CPX-351 demonstrated a complete response (CR) or CR with incomplete hematologic recovery rate of 47.7% in elderly patients with untreated secondary acute myeloid leukemia.
Gail Roboz, MD
CPX-351 demonstrated a complete response (CR) or CR with incomplete hematologic recovery (CRi) rate of 47.7% in elderly patients with untreated secondary acute myeloid leukemia (AML), according to early results from a phase III study announced by the drug's developer, Celator Pharmaceuticals.
The analysis of the study was conducted following an induction treatment period. In the comparator arm, patients received conventional 7+3 cytarabine/daunorubicin, which demonstrated a CR/CRi of 33.3%. The relative improvement in response with CPX-351 compared with 7+3 was 43.2%. Overall survival (OS) data from the study are expected to mature in early 2016.
"The magnitude of the CR+CRi rate increase is promising and we may be one step closer to having a superior treatment option for patients with this devastating disease," Gail Roboz, MD, director of the Leukemia Program at the Weill Medical College of Cornell University and the NewYork-Presbyterian Hospital, said in a statement. "The improvement in response rate portends well for a clinically meaningful survival benefit."
In the phase III open-label study, 309 untreated patients with secondary AML were randomized in a 1:1 ratio to CPX-351 or 7+3. All patients in the study were between the ages of 60 and 75 years.
CPX-351, which is a liposomal formulation of cytarabine and daunorubicin, was administered at 100 u/m2IV on days 1, 3, and 5. The infusion time for the liposome injection was approximately 90 minutes. Patients in the 7+3 arm received 100 mg/m2of daily cytarabine through continuous infusion for 7 days and 60 mg/m2of daunorubicin on days 1, 2, and 3.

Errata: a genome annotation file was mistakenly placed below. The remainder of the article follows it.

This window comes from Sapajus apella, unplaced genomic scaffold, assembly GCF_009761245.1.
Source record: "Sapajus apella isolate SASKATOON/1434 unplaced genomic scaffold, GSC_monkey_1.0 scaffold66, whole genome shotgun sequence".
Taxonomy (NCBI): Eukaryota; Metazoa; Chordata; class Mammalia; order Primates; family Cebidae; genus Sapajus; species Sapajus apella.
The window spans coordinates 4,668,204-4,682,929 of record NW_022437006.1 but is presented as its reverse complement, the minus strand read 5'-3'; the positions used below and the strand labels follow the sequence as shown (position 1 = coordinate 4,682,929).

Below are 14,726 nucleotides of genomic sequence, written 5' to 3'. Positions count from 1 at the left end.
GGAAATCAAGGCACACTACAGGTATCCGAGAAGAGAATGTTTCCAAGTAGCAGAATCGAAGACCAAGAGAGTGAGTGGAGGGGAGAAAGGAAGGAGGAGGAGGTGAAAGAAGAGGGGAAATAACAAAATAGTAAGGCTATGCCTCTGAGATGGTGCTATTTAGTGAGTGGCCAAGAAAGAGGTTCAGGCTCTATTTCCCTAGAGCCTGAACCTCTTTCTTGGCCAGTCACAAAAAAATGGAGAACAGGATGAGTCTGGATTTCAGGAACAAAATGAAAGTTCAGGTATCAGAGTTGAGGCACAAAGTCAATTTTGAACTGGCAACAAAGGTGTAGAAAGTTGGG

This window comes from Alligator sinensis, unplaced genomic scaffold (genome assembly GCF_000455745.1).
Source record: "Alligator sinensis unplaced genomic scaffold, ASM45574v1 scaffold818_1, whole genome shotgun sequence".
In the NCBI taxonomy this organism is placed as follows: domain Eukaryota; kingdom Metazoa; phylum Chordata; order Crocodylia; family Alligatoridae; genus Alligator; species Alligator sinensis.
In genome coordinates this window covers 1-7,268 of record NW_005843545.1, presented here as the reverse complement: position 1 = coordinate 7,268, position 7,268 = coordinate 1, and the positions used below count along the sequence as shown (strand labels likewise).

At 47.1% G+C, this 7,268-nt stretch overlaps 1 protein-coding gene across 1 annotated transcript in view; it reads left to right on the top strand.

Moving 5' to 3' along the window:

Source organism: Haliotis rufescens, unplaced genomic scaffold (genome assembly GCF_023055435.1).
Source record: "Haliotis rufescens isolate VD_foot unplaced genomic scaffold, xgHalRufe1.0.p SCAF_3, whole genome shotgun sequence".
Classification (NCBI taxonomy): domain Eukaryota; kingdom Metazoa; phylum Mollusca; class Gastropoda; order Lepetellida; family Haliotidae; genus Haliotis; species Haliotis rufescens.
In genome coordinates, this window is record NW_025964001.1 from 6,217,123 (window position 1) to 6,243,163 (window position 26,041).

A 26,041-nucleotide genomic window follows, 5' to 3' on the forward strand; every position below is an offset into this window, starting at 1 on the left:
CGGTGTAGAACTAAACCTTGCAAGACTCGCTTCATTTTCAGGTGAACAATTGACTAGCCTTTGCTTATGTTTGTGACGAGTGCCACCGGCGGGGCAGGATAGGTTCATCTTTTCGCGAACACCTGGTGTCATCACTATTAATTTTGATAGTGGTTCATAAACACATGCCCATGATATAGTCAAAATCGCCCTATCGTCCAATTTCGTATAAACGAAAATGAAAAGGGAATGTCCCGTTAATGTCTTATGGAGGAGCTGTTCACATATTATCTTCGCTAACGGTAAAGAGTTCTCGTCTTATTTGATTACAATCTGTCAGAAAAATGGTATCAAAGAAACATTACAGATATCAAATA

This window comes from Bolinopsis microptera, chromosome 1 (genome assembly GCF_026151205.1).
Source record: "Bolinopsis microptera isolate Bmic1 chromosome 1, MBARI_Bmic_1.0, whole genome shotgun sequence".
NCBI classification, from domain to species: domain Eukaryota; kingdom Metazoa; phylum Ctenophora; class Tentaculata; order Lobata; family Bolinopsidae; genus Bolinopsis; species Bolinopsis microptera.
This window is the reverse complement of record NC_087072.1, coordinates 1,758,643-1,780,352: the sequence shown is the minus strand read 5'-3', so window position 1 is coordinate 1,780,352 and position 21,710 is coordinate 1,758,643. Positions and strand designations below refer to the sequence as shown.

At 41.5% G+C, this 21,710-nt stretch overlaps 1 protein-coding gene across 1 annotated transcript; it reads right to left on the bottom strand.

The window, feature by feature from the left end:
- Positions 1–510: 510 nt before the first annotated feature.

"We are very pleased with the induction response rate results. This is one of the largest trials conducted in this specific patient population, and based on the improvement seen with CPX-351, we are optimistic about the opportunity for CPX-351 to improve overall survival in this patient population," Scott Jackson, chief executive officer of Celator, said in a statement.
"We look forward to the continued follow up of these patients. If approved, CPX-351 will be well-positioned to become the standard of care for high-risk AML patients. Further, we believe that significant opportunities exist for the additional development of CPX-351 as the backbone of treatment for AML and other blood cancers."
The Leukemia & Lymphoma Society (LLS) has partnered with Celator in the development of CPX-351. Based on the promising response findings, the organization made an additional payment of $400,000 to Celator, which was not scheduled until the final OS analysis. In total, LLS has granted $4.9 million in funding for the phase III study.
"We continue to be very pleased with the progress and positive outcomes Celator has achieved with the development of CPX-351. We felt it appropriate to accelerate our payments to assist Celator in completing the activities necessary to file the new drug application with the FDA as soon as possible once the overall survival data become available," Louis DeGennaro, PhD, chief executive officer of LLS, said in a statement. "We are optimistic for a successful outcome of the phase III study and want to help accelerate the availability of promising therapies such as CPX-351 to these patients who are in dire need of improved outcomes."
If the OS data are positive, Celator plans to submit a new drug application to the FDA for CPX-351. In two preceding phase II studies, OS was significantly improved with CPX-351 versus 7+3 or standard salvage chemotherapy in the frontline and relapsed setting for patients with AML. Based on this benefit, in January 2015 the FDA granted fast track designation to CPX-351 for the treatment of elderly patients with secondary AML.